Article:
Almighty God, who has enriched your church with the learning and holiness of your servant Bede: Grant us to find in Scripture and disciplined prayer the image of your Son our Savior Jesus Christ, and to fashion our lives according to his likeness, to the glory of your great Name and to the benefit of your holy church; through the same Jesus Christ our Lord. Amen.
Priest and Historian, 735
We confess that at times we forget that we, too, will be the “ancestors” of those to come. We sometimes think only of ourselves, whether our own plates will be full, whether our own needs are met. Hear the regrets of our hearts as we open ourselves to the promise of your grace and forgiveness. Call us again to be your saints today.
As forgiven and freed people, we join the company of heaven,
praise your name and join their unending hymn:
Holy, holy, holy Lord, God of power and might,
heaven and earth are full of your glory. Hosanna in the highest.
Blessed is he who comes in the name of the Lord. Hosanna in the highest.
At the age of seven, Bede’s parents brought him to the nearby monastery at Jarrow (near Durham in northeast England) for his education. There, as he later wrote, “spending all the remaining time of my life … I wholly applied myself to the study of Scripture, and amidst the observance of regular discipline, and the daily care of singing in the church, I always took delight in learning, teaching, and writing.” Bede was ordained as a deacon at nineteen, and as a priest at thirty.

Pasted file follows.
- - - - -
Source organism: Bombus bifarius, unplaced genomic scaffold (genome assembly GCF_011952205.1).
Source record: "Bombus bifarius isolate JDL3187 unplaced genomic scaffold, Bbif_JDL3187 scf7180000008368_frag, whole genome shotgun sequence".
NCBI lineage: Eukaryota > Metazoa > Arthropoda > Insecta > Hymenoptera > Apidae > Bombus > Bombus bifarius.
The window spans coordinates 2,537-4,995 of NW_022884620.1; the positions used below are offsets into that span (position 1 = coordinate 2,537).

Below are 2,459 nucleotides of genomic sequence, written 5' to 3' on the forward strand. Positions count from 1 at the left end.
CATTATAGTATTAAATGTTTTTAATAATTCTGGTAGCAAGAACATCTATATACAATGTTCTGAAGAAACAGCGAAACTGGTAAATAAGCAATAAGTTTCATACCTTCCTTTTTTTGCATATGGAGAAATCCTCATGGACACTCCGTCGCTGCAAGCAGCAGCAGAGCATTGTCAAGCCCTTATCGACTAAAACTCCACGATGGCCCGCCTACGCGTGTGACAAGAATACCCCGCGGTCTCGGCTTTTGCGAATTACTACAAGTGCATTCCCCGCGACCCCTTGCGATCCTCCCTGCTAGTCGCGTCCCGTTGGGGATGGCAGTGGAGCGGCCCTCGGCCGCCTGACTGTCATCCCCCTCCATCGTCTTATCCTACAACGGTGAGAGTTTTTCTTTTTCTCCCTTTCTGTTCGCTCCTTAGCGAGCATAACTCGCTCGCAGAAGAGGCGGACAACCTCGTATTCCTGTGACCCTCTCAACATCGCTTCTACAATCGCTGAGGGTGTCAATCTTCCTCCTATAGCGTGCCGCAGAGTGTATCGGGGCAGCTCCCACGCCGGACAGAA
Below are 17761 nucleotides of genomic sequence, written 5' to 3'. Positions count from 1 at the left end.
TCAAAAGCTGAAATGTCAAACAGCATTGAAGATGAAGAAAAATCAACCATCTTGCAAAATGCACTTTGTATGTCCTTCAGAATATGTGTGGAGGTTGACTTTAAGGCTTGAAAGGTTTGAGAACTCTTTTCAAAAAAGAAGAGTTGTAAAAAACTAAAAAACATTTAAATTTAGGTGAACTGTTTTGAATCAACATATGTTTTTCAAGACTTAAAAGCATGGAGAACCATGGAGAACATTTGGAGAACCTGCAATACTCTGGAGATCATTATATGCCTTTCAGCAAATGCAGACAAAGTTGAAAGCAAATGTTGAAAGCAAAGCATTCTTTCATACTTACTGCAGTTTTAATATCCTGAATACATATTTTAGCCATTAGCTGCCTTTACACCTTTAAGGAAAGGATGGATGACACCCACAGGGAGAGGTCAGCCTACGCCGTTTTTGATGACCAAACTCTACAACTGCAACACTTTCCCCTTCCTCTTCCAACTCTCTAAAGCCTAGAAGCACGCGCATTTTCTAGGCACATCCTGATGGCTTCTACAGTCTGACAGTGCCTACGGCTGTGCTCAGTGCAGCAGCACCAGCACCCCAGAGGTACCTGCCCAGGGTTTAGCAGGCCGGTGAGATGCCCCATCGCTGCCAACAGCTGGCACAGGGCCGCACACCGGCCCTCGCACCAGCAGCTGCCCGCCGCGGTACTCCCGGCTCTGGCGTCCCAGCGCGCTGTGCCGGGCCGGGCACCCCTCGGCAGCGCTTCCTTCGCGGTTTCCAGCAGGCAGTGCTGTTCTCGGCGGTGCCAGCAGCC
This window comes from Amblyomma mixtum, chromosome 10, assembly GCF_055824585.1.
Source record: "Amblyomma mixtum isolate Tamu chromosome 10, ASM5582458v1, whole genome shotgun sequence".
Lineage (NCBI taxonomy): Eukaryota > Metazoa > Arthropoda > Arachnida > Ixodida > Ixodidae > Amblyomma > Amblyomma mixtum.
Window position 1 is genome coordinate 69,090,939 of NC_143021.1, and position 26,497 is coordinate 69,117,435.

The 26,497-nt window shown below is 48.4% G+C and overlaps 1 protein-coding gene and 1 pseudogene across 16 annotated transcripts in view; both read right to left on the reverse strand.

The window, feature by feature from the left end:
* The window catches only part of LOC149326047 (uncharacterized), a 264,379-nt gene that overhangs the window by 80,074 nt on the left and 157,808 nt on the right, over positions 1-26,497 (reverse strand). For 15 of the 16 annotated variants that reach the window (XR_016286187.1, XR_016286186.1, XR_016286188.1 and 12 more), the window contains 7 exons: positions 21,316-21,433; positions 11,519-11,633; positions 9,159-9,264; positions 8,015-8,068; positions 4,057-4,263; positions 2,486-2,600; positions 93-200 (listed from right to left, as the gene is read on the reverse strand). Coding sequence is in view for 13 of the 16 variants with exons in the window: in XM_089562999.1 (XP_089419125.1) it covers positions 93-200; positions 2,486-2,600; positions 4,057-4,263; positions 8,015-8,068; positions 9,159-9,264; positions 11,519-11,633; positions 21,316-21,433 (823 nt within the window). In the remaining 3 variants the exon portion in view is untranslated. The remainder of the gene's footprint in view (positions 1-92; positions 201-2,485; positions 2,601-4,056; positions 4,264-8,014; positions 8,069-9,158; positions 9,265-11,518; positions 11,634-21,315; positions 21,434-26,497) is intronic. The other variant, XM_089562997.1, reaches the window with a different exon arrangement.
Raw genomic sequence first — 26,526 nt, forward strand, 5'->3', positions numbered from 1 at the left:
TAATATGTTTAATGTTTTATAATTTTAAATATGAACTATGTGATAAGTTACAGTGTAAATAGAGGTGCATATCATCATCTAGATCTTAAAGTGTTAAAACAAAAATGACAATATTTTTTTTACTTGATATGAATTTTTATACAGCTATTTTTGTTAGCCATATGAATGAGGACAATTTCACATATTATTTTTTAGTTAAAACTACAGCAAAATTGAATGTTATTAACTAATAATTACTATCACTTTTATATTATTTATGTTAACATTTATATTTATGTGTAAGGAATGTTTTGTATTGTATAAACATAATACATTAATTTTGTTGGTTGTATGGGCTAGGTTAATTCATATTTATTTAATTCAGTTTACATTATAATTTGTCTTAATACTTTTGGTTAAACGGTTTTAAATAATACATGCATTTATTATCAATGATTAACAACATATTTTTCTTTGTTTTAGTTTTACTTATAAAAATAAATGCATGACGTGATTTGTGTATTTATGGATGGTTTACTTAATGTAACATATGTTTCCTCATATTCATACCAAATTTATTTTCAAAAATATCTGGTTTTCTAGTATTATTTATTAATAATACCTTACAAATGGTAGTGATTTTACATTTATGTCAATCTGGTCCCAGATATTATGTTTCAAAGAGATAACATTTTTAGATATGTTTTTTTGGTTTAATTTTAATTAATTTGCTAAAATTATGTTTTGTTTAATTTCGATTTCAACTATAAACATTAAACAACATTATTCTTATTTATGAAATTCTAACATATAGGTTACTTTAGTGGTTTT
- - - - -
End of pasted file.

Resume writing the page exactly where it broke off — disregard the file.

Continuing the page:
Bede was the greatest scholar of his day in the Western church. He wrote commentaries on the Scriptures based on patristic interpretations. His treatise on chronology remained standard for centuries. He also wrote on orthography, poetic meter, and especially on history. His most famous work, The Ecclesiastical History of the English People, remains the primary source for the period from 597 to 731, when Anglo-Saxon culture developed and Christianity triumphed.
Bede took his vocation as a historian seriously. He consulted many documents, carefully evaluated their reliability, and cited his sources. His interpretations were largely balanced and judicious. He also wrote The History of the Abbots (of Wearmouth and Jarrow), and a notable biography of Cuthbert, both in prose and in verse.
He died on the eve of the Ascension in 735 while dictating a vernacular translation of the Gospel of John. Around 1020, his body was removed to Durham and placed in the Lady Chapel at the west end of the cathedral nave. Together with Cuthbert, who is also buried in the cathedral, he remains beloved by the Christian community in Durham and by pilgrims from around the world.